Principles About Principles

Abstracting underlying principles from practices is essential when you are trying to learn from the way an organization works, for the purpose of helping other organizations, engaged in different activities in different contexts. Unless you can do it, you are reduced to just copying practices without understanding what problems they were intended to address.

Unfortunately, articulating a set of principles is hard because they must be (1) understood, (2) actionable, and (3) memorable. Here are a few meta-principles on how to achieve these goals:

  1. Banish words like “thoroughly,” “rigorous,” “towering,” “powerful”, or “fully.” If the meaning is in the eye of the beholder, it doesn’t belong in a statement of principle.
  2. Express principles as an action verb followed by a single object. “Develop,” “create,” “cancel,” or “hire” are all appropriate action verbs in a statement of principle. If you have multiple objects, you need a statement of principle for each.
  3. Keep the number of principles down to a maximum of five. Otherwise, they won’t be remembered. Most Jews can’t recite the 613 commandments in the Torah; most Christians, their 1o commandments; most Americans, their bill of rights. If you want principles to be remembered, make a shorter list.

James Morgan and Jeffrey Liker have organized their book on The Toyota Product Development System around 13 principles. While their book is otherwise valuable and seems well researched, their list of principles doesn’t cut it. So, as an exercise, I tried to improve it. First, the following table shows possible ways of making each of the 13 statements crispier:

Product development principles

NumberMorgan & Liker's The gist
1Establish customer-defined value to separate value-added from wasteDesign products customers want to buy.
2Front-load the Product Development Process to Explore Thoroughly Alternative Solutions while there is a Maximum Design SpaceStart by exploring alternatives.
3Create a Leveled Development Process Flow.Follow a product development process.
4Utlize Rigorous Standardization to Reduce Variation, and Create Flexibility and Predictable Outcomes.Standardize low-level tasks.
5Develop a Chief Engineer System to Integrate Development from Start to FinishAppoint a Chief Engineer.
6Organize to Balance Functional Expertise and Cross-Functional IntegrationMatrix the organization.
7Develop Towering Technical Competence in All EngineersLet engineers be engineers.
8Fully Integrate Suppliers into the Product Development SystemInvolve suppliers.
9Build in Learning and Continuous Improvement.Apply lessons learned.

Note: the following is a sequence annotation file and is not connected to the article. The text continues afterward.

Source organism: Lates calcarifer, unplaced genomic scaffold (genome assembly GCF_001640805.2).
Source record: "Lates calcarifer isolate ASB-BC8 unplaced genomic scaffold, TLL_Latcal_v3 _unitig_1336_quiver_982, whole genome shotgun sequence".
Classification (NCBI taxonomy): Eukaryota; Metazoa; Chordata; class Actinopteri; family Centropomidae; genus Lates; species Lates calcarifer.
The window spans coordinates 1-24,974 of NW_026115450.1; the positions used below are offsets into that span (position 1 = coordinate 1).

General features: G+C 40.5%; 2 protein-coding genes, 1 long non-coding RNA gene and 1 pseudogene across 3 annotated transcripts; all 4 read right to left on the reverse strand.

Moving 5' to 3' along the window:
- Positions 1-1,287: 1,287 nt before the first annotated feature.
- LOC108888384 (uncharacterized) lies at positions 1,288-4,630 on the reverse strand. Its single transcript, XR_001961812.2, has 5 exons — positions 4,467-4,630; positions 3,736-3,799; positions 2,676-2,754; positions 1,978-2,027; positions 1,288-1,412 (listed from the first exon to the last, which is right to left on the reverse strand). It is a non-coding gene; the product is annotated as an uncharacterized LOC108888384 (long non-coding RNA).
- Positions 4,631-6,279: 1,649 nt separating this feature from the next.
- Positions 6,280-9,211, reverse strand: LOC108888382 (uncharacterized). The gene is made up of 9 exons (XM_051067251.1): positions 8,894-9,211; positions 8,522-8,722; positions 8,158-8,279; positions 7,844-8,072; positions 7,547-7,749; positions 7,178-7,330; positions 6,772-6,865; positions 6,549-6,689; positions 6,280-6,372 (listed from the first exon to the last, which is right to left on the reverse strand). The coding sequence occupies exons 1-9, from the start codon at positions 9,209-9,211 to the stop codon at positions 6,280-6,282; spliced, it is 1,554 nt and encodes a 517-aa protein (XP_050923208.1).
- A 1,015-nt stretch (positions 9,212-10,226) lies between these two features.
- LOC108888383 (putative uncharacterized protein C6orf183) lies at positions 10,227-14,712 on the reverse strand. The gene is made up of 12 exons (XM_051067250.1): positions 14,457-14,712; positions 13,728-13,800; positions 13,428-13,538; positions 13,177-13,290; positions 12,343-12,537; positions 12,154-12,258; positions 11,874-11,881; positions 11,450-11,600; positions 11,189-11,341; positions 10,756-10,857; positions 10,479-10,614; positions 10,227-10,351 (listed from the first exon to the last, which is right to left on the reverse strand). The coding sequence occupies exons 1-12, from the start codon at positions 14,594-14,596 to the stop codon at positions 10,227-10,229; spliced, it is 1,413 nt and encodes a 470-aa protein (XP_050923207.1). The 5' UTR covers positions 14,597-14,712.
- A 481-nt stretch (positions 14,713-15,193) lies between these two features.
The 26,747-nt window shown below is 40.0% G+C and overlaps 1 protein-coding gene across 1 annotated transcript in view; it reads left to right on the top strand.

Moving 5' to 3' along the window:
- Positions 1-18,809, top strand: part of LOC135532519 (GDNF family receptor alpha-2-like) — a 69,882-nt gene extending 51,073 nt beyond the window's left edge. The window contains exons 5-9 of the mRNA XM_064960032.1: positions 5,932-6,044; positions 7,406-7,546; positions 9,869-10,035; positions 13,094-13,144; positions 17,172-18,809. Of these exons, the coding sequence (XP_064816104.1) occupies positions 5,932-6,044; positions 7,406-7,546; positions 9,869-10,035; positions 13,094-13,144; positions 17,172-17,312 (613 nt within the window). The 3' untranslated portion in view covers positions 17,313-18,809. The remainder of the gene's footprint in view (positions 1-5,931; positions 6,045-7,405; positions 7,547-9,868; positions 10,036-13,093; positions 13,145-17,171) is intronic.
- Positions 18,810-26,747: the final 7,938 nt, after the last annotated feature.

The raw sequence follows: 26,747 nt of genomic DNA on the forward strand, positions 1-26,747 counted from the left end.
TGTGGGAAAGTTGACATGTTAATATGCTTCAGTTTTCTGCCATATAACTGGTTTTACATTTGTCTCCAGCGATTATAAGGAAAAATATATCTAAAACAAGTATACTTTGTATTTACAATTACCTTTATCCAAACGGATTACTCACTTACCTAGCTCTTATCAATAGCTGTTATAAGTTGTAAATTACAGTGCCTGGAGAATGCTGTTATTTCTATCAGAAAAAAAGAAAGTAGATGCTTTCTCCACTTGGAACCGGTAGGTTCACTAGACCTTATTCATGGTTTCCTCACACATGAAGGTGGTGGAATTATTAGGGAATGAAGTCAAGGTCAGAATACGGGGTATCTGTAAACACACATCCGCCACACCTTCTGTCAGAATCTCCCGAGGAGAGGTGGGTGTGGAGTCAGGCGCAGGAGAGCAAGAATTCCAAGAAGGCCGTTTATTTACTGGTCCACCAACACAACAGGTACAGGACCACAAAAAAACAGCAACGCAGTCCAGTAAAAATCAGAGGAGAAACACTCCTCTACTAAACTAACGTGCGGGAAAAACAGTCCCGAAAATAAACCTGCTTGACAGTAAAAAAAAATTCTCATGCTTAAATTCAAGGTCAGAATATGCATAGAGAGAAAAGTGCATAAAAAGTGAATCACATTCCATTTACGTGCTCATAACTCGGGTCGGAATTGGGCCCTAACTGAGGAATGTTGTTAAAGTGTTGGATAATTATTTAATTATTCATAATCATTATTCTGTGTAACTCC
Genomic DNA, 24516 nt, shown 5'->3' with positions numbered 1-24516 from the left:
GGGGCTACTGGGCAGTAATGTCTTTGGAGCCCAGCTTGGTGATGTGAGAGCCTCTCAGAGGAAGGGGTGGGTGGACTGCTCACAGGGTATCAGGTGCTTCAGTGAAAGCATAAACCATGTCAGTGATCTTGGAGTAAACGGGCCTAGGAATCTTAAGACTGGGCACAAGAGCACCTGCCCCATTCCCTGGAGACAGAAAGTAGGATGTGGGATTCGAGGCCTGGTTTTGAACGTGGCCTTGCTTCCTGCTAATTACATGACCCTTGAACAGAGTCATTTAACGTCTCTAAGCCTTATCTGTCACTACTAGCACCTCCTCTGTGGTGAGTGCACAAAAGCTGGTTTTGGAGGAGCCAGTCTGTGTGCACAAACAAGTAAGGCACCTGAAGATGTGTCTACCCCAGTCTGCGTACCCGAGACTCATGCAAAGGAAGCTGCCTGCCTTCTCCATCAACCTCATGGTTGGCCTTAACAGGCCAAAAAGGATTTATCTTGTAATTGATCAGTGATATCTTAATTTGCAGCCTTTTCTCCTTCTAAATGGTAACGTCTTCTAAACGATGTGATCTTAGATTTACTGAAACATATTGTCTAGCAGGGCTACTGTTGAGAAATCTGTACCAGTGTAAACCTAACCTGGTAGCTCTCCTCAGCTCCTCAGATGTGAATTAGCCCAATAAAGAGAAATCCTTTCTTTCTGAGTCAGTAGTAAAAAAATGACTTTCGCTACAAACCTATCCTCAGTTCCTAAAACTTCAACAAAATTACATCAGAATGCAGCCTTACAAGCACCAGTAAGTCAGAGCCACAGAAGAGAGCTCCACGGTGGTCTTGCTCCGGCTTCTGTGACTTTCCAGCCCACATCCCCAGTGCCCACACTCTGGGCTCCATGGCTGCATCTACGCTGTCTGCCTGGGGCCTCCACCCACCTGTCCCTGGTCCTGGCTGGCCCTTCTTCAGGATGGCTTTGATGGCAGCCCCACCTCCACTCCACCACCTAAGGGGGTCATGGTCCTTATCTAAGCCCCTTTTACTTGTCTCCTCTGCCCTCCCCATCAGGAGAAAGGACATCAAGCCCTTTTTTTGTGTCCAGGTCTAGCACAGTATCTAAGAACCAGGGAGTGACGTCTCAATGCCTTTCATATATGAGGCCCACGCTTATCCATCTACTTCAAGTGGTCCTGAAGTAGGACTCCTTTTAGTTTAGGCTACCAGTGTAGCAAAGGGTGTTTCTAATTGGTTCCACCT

10Build a Culture to Support Excellence and Relentless ImprovementSupport continual improvement.
11Adapt Technology to Fit Your People and Processes. Put people first, technology second.
12Align your Organization through Simple, Visual CommunicationCommunicate visually.
13Use Powerful Tools for Standardization and Organizational LearningUse tools to standardize.

Now let’s see how we could reduce their numbers without losing meaning. A list of principles is a memory jogger for employees who have been lectured on the details, and have practiced them both in classroom exercises and in actual projects. Like cooking recipes for professional chefs, the statements of principles can be concise and still evoke all the relevant details.

Principles 3, 4, and 13 all are about standardization:

  • Follow a product development process
  • Standardize low-level tasks
  • Use tools to standardize

Perhaps they can be combined into a single one as follows:

  • Use tools to standardize low-level tasks in the product development process. 

Principles 7,  9 and 10 are both about learning, skills development, and improvement:

  • Let engineers be engineers.
  • Apply lessons learned.
  • Support continual improvement.

Let’s combine these into:

  • Continually improve engineering and managerial skills 

Likewise, Principles 5 and 6 are about the organization structure of product development projects:

  • Appoint a Chief Engineer.
  • Matrix the organization.

And it boils down to:

  • Appoint a Chief Engineer to lead a matrix organization. 

With these changes, the list becomes:

  1. Design products customers want to buy.
  2. Start by exploring alternatives.
  3. Use tools to standardize low-level tasks in the product development process. 
  4. Appoint a Chief Engineer to lead a matrix organization. 
  5. Continually improve engineering and managerial skills 
  6. Involve suppliers
  7. Put people first, technology second.
  8. Communicate visually.

Eight principles is still too many for everyone involved to memorize, but it is easier than 13, and they are stated in fewer words than  Morgan & Liker’s originals. Has any information been lost in the reduction? Perhaps, but not much, and remember: each statement of principle is just an invitation to drill down into the details of its meaning, as explained in the rest of Morgan & Liker’s book. Point 4 says you need a “Chief Engineer,” but not what a Chief Engineer is. You have to dig into the details for this, and it’s normal. Morgan & Liker’s original statement didn’t explain it either.